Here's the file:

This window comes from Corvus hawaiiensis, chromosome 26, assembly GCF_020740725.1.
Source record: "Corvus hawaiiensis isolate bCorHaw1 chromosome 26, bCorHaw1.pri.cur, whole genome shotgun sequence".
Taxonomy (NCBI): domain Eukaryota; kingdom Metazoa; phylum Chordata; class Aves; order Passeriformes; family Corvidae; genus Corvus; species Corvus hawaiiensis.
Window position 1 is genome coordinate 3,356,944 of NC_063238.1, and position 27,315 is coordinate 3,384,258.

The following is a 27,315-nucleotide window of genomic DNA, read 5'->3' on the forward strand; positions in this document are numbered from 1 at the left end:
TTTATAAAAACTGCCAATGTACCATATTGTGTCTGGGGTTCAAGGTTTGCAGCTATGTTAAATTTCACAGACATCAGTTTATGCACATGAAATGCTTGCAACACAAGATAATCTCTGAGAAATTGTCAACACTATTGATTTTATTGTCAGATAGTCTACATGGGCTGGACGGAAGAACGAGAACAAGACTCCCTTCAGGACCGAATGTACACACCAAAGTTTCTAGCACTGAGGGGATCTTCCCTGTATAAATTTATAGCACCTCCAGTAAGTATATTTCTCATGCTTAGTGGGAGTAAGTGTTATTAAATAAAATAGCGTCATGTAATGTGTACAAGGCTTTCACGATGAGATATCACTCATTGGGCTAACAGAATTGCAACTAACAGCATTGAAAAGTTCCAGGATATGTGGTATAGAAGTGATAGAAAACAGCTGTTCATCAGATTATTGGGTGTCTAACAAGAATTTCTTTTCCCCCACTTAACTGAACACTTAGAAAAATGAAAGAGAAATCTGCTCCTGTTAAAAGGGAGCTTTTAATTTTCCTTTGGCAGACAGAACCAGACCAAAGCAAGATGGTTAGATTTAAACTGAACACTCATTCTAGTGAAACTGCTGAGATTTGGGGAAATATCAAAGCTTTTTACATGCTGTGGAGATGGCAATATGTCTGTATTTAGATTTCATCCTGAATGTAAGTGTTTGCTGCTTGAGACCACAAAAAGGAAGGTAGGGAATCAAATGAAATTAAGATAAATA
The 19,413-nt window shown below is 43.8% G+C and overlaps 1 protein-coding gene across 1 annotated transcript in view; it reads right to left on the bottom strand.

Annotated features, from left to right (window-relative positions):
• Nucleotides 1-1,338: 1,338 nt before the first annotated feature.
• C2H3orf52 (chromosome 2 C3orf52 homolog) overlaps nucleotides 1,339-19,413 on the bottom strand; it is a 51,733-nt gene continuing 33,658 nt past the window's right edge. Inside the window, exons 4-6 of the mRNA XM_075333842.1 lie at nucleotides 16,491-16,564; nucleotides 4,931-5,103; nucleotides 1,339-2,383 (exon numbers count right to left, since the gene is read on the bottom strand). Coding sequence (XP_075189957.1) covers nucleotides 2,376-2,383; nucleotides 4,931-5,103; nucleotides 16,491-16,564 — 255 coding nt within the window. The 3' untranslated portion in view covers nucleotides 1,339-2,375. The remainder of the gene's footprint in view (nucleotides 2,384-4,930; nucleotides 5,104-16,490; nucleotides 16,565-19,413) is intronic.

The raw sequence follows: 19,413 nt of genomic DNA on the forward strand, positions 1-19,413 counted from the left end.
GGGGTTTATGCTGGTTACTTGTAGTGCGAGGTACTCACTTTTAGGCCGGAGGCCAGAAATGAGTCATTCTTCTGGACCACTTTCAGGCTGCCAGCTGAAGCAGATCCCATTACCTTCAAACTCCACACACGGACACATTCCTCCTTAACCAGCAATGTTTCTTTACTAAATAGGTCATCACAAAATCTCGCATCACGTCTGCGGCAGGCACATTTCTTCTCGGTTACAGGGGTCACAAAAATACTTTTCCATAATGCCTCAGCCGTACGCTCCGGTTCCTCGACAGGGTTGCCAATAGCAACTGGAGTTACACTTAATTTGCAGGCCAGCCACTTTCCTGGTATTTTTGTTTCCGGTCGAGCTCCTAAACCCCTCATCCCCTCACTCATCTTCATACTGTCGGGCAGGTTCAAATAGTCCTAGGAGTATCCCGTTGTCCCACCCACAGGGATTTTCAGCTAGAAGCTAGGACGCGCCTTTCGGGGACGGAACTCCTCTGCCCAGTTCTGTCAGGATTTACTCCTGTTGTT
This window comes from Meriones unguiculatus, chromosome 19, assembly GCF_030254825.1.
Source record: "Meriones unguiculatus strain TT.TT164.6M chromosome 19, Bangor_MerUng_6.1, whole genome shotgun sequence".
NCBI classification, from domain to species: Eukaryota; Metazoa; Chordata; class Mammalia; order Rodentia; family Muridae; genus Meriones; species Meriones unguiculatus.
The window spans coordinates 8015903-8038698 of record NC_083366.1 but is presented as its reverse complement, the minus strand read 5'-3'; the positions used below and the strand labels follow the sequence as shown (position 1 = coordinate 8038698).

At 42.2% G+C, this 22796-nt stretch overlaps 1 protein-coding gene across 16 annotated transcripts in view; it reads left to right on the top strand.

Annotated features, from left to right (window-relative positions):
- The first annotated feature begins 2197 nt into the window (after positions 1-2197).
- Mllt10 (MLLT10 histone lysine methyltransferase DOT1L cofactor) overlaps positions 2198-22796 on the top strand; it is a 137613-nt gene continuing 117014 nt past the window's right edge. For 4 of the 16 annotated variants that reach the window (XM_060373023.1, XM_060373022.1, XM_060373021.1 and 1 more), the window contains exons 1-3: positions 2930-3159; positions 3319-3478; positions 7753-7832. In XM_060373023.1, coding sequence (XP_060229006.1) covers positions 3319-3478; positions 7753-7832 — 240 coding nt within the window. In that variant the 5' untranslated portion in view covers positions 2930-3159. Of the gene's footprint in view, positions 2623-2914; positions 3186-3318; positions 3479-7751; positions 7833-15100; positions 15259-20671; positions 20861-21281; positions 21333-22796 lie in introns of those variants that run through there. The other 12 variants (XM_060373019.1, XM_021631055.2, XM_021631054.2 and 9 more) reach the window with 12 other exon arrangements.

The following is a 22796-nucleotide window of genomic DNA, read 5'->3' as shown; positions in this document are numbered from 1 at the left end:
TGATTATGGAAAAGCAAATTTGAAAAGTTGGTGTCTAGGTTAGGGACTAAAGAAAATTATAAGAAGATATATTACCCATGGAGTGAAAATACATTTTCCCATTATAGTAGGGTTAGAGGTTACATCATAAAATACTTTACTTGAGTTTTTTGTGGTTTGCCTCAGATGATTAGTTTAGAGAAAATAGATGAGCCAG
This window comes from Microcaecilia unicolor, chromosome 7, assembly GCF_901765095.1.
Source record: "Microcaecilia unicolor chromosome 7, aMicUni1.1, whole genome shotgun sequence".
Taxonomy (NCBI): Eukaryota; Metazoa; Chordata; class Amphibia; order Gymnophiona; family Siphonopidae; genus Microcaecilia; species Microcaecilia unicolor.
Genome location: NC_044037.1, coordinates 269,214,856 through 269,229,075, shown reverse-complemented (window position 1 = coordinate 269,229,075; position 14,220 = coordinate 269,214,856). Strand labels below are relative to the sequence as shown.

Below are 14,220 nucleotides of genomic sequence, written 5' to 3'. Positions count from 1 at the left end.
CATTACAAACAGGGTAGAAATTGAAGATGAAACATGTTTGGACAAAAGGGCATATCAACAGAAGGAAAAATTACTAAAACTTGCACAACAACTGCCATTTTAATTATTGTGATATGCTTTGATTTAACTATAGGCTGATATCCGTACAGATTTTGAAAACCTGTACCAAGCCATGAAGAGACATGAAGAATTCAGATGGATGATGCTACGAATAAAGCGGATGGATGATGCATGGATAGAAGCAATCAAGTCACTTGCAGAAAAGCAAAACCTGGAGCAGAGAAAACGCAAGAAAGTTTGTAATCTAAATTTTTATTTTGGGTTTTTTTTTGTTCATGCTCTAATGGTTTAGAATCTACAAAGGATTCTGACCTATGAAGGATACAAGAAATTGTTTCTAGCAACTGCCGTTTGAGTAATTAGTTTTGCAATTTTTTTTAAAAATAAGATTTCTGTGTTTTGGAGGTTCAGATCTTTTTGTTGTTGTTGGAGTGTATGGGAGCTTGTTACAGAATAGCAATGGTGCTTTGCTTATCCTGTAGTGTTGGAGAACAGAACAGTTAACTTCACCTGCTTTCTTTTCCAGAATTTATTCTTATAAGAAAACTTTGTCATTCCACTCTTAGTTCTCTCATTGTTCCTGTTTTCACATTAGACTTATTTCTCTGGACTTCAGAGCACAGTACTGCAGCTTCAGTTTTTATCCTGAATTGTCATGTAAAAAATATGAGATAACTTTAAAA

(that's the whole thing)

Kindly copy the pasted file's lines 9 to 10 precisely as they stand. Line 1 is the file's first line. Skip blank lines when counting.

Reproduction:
• Nucleotides 1-1,338: 1,338 nt before the first annotated feature.
• C2H3orf52 (chromosome 2 C3orf52 homolog) overlaps nucleotides 1,339-19,413 on the bottom strand; it is a 51,733-nt gene continuing 33,658 nt past the window's right edge. Inside the window, exons 4-6 of the mRNA XM_075333842.1 lie at nucleotides 16,491-16,564; nucleotides 4,931-5,103; nucleotides 1,339-2,383 (exon numbers count right to left, since the gene is read on the bottom strand). Coding sequence (XP_075189957.1) covers nucleotides 2,376-2,383; nucleotides 4,931-5,103; nucleotides 16,491-16,564 — 255 coding nt within the window. The 3' untranslated portion in view covers nucleotides 1,339-2,375. The remainder of the gene's footprint in view (nucleotides 2,384-4,930; nucleotides 5,104-16,490; nucleotides 16,565-19,413) is intronic.